If the World Bank is correct, 2012 will see the second slowest year of global economic growth in a decade, at a level consistent with a world recession that, like the 2008/2009 financial crisis, would not spare Asia.
Beijing: If the World Bank is correct, 2012 will see the second slowest year of global economic growth in a decade, at a level consistent with a world recession that, like the 2008/2009 financial crisis, would not spare Asia.
Its sister organisation, the International Monetary Fund, warns that economic expansion in China could be slashed in half this year if Europe's debt debacle worsens, grim news given that China adds more to global growth than any other economy.
And around 600 of the world's best private sector economists polled by Reuters say global growth momentum is disappearing, along with their more robust estimates for Asian expansion.
So why have investors bought emerging Asian equities so enthusiastically that stocks outside of Japan have just had their strongest January showing since 2001 to enjoy one of the 10 most profitable monthly returns in a decade?
"In summary, much of Asia is in a sweet spot right now," Robert Prior-Wandesforde, director of non-Japan Asia economics at Credit Suisse in Singapore, told Reuters. "Survey data clearly indicate that the world trade cycle is taking a turn for the better which is likely to show through in better Asian export and industrial data shortly," he said.
"History suggests that an improving growth and inflation mix is strongly associated with a better market performance. This is exactly what is happening right now," Prior-Wandesforde added.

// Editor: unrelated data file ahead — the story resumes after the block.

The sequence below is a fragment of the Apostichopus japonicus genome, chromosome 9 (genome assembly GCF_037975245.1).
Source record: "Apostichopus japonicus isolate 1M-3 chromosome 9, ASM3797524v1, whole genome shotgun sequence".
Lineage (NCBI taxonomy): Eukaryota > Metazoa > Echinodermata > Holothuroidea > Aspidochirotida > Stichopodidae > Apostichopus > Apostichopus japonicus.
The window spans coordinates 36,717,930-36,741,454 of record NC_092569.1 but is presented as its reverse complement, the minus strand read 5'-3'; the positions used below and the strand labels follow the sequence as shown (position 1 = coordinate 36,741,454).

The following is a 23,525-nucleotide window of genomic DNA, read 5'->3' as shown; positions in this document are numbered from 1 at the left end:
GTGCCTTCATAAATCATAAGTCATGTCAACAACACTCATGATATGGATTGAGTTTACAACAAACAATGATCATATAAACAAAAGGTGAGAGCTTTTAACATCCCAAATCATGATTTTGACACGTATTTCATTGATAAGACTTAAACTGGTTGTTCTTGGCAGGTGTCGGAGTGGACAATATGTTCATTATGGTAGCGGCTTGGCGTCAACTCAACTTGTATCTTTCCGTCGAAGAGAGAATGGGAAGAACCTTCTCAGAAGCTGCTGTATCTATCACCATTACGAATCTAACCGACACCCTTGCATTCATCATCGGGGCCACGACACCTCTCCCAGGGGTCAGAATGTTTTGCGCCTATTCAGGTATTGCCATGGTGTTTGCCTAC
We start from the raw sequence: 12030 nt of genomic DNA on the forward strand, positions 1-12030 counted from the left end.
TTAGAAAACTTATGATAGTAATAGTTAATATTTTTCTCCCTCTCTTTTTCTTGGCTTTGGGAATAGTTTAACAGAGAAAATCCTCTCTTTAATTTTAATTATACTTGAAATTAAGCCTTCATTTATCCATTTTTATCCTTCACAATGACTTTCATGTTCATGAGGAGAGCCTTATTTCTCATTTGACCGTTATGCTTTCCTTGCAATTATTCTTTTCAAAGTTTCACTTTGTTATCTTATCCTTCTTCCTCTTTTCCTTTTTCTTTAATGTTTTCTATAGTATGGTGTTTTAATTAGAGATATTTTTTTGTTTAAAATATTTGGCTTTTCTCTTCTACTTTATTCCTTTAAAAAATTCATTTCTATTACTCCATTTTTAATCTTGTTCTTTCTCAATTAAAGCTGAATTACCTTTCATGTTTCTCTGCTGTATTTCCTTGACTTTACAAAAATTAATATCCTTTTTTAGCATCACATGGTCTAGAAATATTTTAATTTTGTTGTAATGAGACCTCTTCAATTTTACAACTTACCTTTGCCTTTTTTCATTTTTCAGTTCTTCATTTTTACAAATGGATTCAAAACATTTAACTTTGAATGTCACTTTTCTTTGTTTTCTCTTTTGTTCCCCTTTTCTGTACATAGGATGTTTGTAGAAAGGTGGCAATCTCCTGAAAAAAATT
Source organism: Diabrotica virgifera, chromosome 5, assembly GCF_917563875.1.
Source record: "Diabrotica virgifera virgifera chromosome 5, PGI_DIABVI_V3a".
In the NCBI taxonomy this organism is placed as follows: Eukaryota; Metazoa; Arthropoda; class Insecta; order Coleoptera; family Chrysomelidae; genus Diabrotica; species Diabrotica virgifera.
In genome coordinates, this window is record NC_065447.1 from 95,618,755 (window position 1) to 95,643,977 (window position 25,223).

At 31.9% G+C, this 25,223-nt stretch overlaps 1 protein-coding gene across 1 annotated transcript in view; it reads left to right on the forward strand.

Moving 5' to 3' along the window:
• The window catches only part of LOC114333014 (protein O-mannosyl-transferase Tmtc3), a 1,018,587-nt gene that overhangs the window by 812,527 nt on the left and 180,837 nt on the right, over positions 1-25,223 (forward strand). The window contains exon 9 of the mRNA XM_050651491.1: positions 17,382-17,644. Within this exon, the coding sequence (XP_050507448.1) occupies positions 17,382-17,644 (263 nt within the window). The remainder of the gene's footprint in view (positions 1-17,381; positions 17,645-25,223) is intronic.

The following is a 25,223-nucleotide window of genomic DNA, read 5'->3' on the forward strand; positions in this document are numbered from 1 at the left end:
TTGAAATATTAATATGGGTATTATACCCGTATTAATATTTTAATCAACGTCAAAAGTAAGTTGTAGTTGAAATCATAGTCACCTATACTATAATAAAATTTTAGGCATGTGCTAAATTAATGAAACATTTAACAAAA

Sweet spot or not, given the external headwinds emanating from deficient demand in the debt-ridden European Union and still under-spending consumers in the United States, investors certainly appear to believe in Asia's rebounding economic cycle.
Basic materials, energy and industrials were January's top performing sectors, all gaining close to 15 percent according to Thomson Reuters Asia Pacific ex-Japan sector indexes, and continue to be the best bets so far in February.
They've even been joined by technology stocks, one of the most cyclically-senstive sectors in Asia. Defensive non-cyclicals and utilities are the two worst performing of the 10 sectors covered by the indexes. Asia's equity rally doubtless has a valuation driver at work too, especially after 2011's 18 percent fall.
But two thirds of that has been recovered in just seven weeks and foreign buying of Asian stocks in six markets tracked by Nomura has totalled USD 15.4 billion year to date, more than reversing the USD 14.1 billion of stock foreigners sold in 2011.